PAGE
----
I’m currently undertaking the Postgraduate Diploma in Medical Education, which leads to an MSc.

    I recently had the opportunity to do something completely different. My consultant Professor David Cahill has been working with Bristol Zoo for some years, providing advice to the vets regarding pregnant Western Lowland gorillas. I was taken completely by surprise one day when the professor asked me to come in on my day off. I was expecting perhaps some additional teaching work, but instead he asked me to accompany him to Bristol Zoo to see Kera the gorilla who had been feeling rather unwell during the latter stages of her pregnancy.

    We performed blood and urine tests and it became clear that Kera was suffering from pre-eclampsia, a potentially life-threatening condition. We scanned Kera with the help of the veterinary radiologist, and we found that her baby had insufficient amniotic fluid and a slow heart-beat. The professor examined Kera and a decision was made to perform an emergency caesarean section.

    I was totally out of my comfort zone - back at the hospital we have a scrub nurse to assist during surgery and over 60 instruments at our fingertips. However, at the zoo we had to make do with just 20. When we opened up Kera’s abdomen we were relieved to find that her anatomy was much the same as a human’s and we were able to deliver her baby safely. It was very much like delivering a human baby by caesarean section, and in fact the baby gorilla resembled a human baby quite closely. This was one of the most amazing moments in my career!

  • Working in O&G is amazing. It is real privilege to be involved during such a special time in people’s lives, such as the birth of a baby. If I ever have a bad day, I remind myself how lucky I am to have such an interesting and varied job.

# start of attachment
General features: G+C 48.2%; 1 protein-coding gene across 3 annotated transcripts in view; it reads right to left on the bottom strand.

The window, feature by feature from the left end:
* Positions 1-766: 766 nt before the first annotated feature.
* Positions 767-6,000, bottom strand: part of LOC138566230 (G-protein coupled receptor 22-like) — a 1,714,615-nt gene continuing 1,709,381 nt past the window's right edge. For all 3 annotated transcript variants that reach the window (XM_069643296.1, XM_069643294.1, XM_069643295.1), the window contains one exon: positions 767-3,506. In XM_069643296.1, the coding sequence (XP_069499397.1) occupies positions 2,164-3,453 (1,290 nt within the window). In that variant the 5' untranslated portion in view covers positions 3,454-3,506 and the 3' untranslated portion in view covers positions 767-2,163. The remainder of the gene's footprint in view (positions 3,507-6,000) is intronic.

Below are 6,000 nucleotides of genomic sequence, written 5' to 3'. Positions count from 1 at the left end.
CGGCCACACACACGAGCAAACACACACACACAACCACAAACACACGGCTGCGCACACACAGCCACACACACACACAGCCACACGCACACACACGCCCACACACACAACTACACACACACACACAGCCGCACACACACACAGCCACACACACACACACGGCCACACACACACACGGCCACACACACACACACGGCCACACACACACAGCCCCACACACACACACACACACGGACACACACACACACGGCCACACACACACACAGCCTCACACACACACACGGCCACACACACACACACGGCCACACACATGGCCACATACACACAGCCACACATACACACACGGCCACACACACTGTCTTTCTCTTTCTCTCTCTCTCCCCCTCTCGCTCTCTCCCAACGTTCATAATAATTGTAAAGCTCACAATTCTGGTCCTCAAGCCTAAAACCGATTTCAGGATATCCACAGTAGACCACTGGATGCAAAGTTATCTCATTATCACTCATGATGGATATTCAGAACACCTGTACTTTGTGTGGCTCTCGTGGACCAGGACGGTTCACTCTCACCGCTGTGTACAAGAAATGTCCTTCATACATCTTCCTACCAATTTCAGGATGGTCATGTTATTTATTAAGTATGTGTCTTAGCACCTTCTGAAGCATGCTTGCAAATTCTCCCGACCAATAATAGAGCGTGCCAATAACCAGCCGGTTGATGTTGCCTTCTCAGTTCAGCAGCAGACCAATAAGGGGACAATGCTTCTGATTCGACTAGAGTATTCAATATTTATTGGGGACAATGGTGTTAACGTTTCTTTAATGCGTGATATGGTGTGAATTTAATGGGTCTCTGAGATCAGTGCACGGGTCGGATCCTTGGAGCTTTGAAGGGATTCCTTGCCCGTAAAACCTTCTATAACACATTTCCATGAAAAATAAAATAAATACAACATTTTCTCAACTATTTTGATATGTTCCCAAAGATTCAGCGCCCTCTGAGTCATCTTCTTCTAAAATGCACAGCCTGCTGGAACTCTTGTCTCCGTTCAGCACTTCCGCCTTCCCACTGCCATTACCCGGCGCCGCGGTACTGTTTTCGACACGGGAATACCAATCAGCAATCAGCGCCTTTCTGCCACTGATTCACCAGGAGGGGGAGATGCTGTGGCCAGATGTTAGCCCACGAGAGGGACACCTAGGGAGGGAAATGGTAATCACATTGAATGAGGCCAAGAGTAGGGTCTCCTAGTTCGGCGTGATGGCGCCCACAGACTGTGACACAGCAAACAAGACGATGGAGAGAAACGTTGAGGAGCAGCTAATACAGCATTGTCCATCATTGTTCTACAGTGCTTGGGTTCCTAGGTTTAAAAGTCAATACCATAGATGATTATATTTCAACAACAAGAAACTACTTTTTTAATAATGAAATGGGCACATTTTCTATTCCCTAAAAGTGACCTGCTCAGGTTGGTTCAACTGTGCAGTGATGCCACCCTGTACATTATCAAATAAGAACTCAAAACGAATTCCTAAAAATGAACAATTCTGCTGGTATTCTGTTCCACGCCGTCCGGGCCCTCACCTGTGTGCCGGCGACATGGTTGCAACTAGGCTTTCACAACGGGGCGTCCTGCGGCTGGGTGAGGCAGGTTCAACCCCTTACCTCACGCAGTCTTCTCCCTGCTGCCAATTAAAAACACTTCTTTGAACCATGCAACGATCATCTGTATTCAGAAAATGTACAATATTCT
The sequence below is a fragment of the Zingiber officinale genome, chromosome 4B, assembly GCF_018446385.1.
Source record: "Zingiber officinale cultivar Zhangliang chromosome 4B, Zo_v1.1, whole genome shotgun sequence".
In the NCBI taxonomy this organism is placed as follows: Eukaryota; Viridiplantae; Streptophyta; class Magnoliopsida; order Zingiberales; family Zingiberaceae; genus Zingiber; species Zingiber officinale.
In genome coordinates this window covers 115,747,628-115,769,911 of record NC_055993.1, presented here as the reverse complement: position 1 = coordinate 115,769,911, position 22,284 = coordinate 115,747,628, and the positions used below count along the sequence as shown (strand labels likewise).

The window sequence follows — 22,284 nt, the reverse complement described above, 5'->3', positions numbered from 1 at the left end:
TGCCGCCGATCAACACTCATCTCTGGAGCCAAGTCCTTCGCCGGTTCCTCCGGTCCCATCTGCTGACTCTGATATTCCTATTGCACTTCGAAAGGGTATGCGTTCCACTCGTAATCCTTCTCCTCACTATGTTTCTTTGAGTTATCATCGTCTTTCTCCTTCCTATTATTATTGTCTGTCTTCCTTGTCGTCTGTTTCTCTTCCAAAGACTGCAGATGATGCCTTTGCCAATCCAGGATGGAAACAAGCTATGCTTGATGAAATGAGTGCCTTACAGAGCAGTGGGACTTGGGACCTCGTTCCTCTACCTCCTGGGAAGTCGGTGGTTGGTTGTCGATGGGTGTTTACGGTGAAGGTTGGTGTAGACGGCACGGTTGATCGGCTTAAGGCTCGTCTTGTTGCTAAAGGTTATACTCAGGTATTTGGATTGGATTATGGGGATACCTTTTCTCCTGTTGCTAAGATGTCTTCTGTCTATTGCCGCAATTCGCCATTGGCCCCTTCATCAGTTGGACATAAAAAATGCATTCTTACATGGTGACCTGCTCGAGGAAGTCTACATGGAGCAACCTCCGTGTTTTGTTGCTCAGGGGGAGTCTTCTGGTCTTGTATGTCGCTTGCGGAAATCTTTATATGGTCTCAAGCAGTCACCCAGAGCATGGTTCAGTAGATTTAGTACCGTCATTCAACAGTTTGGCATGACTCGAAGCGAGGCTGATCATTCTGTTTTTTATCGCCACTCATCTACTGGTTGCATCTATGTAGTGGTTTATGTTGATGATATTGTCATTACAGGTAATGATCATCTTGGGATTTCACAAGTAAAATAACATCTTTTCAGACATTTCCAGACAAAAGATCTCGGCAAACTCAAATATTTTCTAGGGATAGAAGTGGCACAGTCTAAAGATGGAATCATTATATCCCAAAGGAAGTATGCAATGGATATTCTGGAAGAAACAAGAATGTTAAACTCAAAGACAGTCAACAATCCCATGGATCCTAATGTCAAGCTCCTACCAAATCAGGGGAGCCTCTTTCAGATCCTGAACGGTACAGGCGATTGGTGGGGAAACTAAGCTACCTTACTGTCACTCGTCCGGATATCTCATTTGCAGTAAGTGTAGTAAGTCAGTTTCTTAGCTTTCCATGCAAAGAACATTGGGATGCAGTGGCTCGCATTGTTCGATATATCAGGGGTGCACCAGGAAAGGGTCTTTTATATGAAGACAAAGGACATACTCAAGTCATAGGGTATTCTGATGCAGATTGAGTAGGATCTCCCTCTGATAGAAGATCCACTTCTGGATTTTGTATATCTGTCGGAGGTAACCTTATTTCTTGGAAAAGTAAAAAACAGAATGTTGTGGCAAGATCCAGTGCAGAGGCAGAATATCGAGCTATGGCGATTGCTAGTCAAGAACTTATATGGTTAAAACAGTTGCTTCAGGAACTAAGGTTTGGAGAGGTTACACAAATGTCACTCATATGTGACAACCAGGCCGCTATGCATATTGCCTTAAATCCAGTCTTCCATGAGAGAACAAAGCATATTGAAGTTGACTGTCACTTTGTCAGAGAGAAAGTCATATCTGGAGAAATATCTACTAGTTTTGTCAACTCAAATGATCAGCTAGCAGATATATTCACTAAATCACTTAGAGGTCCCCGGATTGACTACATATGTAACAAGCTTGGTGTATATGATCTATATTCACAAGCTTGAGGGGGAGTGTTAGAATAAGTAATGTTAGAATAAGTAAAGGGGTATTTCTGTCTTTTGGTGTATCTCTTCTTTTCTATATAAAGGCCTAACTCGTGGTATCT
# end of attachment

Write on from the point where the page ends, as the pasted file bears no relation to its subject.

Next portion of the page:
The work also has its challenging moments when things don’t go as planned, for example in the case of stillbirth. I have brilliant support from my clinical team and supervisors. It’s always difficult emotionally, as you have usually built rapport with the mother. And we are always learning about the best way to break bad news, and I learn from the senior staff. Our priority during these times is to make these difficult experiences the best they can be for the mother. Sometimes I’ll get a thank you card from the parents, which makes all the difference.

  • In medicine it’s really important that you switch off outside work. You can’t work all the time! I now have a young child, so making sure I have sufficient time to spend with him is very important. Working three days a week leaves me sufficient time with my son to do ordinary things like going to the park. Our on-call rotas are published well in advance which enables me to plan childcare with my husband and our nanny.

    It’s important for me to separate work and home life. As well as spending time with my son, I also like to relax with friends and family and travel when I can.

  • As I’m now working part-time it will take me another two years before I achieve my CCT. After that I will apply for consultant posts.

    Top tips

    • success in the Royal College of Obstetricians (RCOG) exams is all about thinking ahead, pacing yourself and being really organised – as you need to plan your job around your exams
    • take every opportunity that is given to you – for example to help with a research project or clinical audit. Be enthusiastic!
    • if you decide that O&G is for you, tell as many people as possible and you will find that more opportunities come your way
    • get involved with the RCOG as early as you can- they offer prizes and fellowships for medical students and junior doctors